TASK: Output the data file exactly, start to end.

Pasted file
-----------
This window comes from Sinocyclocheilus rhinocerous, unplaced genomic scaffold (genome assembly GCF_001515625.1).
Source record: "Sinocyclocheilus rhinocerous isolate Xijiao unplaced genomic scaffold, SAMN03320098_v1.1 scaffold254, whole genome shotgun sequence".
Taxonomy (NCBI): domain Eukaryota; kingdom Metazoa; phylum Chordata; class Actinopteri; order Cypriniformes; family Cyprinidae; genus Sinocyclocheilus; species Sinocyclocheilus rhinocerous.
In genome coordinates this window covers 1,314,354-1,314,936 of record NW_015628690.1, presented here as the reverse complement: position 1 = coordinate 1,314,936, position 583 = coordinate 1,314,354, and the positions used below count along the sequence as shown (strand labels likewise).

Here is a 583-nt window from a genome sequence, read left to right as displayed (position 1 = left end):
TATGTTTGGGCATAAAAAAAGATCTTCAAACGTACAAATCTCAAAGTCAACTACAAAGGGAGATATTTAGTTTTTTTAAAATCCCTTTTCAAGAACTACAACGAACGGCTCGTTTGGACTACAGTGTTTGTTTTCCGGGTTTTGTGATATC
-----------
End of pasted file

This window comes from Sinocyclocheilus rhinocerous, unplaced genomic scaffold (genome assembly GCF_001515625.1).
Source record: "Sinocyclocheilus rhinocerous isolate Xijiao unplaced genomic scaffold, SAMN03320098_v1.1 scaffold254, whole genome shotgun sequence".
Taxonomy (NCBI): domain Eukaryota; kingdom Metazoa; phylum Chordata; class Actinopteri; order Cypriniformes; family Cyprinidae; genus Sinocyclocheilus; species Sinocyclocheilus rhinocerous.
In genome coordinates this window covers 1,314,354-1,314,936 of record NW_015628690.1, presented here as the reverse complement: position 1 = coordinate 1,314,936, position 583 = coordinate 1,314,354, and the positions used below count along the sequence as shown (strand labels likewise).

Here is a 583-nt window from a genome sequence, read left to right as displayed (position 1 = left end):
TATGTTTGGGCATAAAAAAAGATCTTCAAACGTACAAATCTCAAAGTCAACTACAAAGGGAGATATTTAGTTTTTTTAAAATCCCTTTTCAAGAACTACAACGAACGGCTCGTTTGGACTACAGTGTTTGTTTTCCGGGTTTTGTGATATC